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A 3D printer can make devices entirely from droplets that can be easily redirected or modulated, Chinese scientists show in Nature Chemical Engineering.

Researchers at China’s South East University in Nanjing have developed a platform that can carry out all kinds of processes in liquid droplets. They use a plate filled with rods less than a millimetre thick, between which a 3D printer (or a researcher) can pipette droplets. Such a drop is about 10 µl and stays in place because of the Laplace pressure of the curved liquid surface. If you place droplets next to it, you get a chain or channel of interconnected droplets that can flow, as shown in the supplementary videos.

Depending on the type of liquid you use, you can make different ‘devices’ without needing a membrane or physical barrier to hold the droplets. For example, the researchers made a membrane-free battery by combining liquid metal, an aqueous solution and an ionic liquid. This allowed a current to flow in the different droplets through redox reactions, and because they are droplets without membranes that do not mix with each other, they can be easily connected in series or parallel.

Another application was a three-droplet chemical microreactor, which allows you to carry out single-pot reactions. You sandwich an ionic liquid between two aqueous solutions. One contains hydrochloric acid, the other sodium borohydride. These two reagents do not mix very well, but by putting an ionic liquid between them, the researchers got around this problem. The ionic liquid contains p-(dimethoxymethyl)anisole. At the interfaces between the liquids, this molecule can react first with hydrochloric acid to form 4-methoxybenzaldehyde, and then on the other side with NaBH4 to form (4-methoxyphenyl)methanol.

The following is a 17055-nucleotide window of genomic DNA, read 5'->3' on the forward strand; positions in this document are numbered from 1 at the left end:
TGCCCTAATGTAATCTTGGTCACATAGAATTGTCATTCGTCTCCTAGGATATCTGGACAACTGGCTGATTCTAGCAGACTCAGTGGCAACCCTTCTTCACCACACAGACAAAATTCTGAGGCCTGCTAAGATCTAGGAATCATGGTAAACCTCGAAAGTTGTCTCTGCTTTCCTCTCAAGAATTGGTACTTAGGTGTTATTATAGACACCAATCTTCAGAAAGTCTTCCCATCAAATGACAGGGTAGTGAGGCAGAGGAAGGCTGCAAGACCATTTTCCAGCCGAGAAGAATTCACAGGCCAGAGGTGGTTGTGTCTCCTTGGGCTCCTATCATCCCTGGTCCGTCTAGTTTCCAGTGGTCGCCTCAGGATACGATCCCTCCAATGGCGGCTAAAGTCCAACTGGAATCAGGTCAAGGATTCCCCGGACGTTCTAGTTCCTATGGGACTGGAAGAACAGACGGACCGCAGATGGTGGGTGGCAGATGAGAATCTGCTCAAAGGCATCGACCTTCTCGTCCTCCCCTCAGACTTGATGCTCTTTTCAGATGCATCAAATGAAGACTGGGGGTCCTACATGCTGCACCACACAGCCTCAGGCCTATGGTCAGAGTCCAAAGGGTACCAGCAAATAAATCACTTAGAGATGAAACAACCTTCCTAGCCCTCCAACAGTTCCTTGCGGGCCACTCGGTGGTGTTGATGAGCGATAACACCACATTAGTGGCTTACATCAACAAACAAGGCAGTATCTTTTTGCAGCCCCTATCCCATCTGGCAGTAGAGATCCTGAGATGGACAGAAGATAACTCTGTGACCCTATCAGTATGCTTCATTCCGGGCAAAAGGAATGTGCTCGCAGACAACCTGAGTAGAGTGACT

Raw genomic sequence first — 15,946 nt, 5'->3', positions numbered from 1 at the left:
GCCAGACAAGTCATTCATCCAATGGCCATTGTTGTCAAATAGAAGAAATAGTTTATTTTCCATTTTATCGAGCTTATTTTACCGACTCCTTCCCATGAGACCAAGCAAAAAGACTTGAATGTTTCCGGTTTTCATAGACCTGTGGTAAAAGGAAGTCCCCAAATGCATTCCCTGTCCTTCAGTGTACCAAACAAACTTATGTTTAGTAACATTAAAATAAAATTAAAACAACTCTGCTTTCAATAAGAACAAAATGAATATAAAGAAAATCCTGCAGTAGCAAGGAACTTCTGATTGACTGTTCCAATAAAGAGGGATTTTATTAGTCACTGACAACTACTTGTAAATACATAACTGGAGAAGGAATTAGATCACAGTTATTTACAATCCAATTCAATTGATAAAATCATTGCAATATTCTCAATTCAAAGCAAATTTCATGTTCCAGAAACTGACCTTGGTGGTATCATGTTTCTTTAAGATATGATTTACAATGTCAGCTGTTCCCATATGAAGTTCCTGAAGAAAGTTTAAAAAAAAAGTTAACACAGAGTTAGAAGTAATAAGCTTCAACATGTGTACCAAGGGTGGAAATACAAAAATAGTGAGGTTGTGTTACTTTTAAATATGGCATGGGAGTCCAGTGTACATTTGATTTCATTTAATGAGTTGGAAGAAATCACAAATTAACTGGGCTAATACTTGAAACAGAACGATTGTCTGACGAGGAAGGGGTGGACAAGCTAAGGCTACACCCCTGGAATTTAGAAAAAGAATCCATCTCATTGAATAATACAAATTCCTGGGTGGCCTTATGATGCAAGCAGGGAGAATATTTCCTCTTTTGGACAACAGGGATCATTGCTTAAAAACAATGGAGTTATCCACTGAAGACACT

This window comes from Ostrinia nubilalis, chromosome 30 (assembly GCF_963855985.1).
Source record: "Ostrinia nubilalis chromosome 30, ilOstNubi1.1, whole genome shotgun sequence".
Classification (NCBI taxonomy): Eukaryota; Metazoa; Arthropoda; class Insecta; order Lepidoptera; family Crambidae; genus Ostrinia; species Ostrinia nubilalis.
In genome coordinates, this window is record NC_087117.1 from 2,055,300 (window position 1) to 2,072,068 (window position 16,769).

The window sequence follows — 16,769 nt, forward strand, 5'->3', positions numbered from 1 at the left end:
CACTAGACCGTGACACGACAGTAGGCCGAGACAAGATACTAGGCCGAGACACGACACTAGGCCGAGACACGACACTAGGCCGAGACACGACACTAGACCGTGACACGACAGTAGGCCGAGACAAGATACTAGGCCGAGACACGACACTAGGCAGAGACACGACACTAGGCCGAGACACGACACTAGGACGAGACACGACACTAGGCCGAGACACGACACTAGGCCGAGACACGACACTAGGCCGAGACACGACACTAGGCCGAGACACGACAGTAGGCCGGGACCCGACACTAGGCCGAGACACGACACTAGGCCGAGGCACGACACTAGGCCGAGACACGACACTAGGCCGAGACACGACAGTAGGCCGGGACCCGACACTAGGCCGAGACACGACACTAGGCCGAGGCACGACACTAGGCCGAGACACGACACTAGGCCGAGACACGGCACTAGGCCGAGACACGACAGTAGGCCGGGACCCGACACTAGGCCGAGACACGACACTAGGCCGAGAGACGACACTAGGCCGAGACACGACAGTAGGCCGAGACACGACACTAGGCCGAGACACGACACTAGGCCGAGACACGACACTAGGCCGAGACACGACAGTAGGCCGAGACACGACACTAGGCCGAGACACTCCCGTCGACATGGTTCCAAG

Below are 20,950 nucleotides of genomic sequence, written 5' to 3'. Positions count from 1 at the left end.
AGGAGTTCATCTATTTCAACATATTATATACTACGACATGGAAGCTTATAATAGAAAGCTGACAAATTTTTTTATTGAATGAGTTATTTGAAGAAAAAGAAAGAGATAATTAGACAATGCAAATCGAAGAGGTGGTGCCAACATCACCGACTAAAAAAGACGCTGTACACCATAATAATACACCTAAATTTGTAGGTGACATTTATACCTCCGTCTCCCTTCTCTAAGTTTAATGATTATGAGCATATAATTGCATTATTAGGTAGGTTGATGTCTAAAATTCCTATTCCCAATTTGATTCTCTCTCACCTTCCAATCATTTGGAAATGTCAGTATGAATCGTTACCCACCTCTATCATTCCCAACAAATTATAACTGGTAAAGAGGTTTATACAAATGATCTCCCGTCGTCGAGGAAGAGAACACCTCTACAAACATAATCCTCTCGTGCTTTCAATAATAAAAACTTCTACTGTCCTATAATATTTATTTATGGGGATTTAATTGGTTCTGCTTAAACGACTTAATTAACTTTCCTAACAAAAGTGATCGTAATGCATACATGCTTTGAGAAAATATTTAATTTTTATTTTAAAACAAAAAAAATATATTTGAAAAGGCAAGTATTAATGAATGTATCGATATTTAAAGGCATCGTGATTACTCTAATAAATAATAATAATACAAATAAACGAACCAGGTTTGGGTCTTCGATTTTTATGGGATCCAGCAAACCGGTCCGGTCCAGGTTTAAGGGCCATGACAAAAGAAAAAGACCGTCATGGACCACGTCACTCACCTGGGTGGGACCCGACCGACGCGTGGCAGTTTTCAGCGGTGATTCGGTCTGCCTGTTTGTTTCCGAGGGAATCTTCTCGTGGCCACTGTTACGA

But what if you have misplaced a drop in your channel? No worries, you can simply cut the channel with a fluorinated paper and then redirect it with new droplets. The researchers used this fact to demonstrate another application: the enzyme-linked immunosorbent assay (ELISA), a widely used assay that consists of eight steps, including four washing steps.

They immersed the assay in the liquid droplet channels. If you cut the channels, you get microreactors where the reactions can take place. This avoids leaving expensive reagents in the tubes. Then you reconnect the channels with new droplets and the washing steps take place. In this way, they were able to quantify human IL-4 protein in the range of 6.25-200 pg/ml, which is comparable to a standard 96-well plate.

According to the authors, the possibilities are not yet exhausted: in addition to optimising the current devices, they are aiming for more complex chemical reactions with slightly more intensive energy exchange.

Zeng, Y. et al. (2024) Nat Chem Eng 1, DOI: 10.1038/s44286-023-00023-z